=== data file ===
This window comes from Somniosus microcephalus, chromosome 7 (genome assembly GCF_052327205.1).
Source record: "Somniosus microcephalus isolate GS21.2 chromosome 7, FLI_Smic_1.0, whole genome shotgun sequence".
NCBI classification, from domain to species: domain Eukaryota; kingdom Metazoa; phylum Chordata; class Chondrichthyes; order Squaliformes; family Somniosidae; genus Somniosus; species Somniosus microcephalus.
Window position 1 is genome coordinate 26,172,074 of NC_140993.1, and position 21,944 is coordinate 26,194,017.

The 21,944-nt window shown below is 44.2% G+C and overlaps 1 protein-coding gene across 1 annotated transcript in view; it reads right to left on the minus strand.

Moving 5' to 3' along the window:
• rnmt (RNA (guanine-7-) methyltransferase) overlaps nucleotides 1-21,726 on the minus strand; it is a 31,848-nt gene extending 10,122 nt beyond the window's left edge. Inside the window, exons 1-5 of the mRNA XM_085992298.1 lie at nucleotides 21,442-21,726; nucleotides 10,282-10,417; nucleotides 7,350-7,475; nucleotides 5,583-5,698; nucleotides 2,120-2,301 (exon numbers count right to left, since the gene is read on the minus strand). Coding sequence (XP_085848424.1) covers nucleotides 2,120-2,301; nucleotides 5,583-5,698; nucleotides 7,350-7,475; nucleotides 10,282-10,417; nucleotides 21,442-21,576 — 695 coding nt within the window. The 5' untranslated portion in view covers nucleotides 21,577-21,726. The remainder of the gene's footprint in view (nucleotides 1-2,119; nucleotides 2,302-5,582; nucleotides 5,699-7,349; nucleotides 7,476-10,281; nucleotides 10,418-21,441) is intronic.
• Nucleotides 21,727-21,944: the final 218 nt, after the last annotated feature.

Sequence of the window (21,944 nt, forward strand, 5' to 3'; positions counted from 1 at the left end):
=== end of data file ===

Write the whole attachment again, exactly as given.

This window comes from Somniosus microcephalus, chromosome 7 (genome assembly GCF_052327205.1).
Source record: "Somniosus microcephalus isolate GS21.2 chromosome 7, FLI_Smic_1.0, whole genome shotgun sequence".
NCBI classification, from domain to species: domain Eukaryota; kingdom Metazoa; phylum Chordata; class Chondrichthyes; order Squaliformes; family Somniosidae; genus Somniosus; species Somniosus microcephalus.
Window position 1 is genome coordinate 26,172,074 of NC_140993.1, and position 21,944 is coordinate 26,194,017.

The 21,944-nt window shown below is 44.2% G+C and overlaps 1 protein-coding gene across 1 annotated transcript in view; it reads right to left on the minus strand.

Moving 5' to 3' along the window:
• rnmt (RNA (guanine-7-) methyltransferase) overlaps nucleotides 1-21,726 on the minus strand; it is a 31,848-nt gene extending 10,122 nt beyond the window's left edge. Inside the window, exons 1-5 of the mRNA XM_085992298.1 lie at nucleotides 21,442-21,726; nucleotides 10,282-10,417; nucleotides 7,350-7,475; nucleotides 5,583-5,698; nucleotides 2,120-2,301 (exon numbers count right to left, since the gene is read on the minus strand). Coding sequence (XP_085848424.1) covers nucleotides 2,120-2,301; nucleotides 5,583-5,698; nucleotides 7,350-7,475; nucleotides 10,282-10,417; nucleotides 21,442-21,576 — 695 coding nt within the window. The 5' untranslated portion in view covers nucleotides 21,577-21,726. The remainder of the gene's footprint in view (nucleotides 1-2,119; nucleotides 2,302-5,582; nucleotides 5,699-7,349; nucleotides 7,476-10,281; nucleotides 10,418-21,441) is intronic.
• Nucleotides 21,727-21,944: the final 218 nt, after the last annotated feature.

Sequence of the window (21,944 nt, forward strand, 5' to 3'; positions counted from 1 at the left end):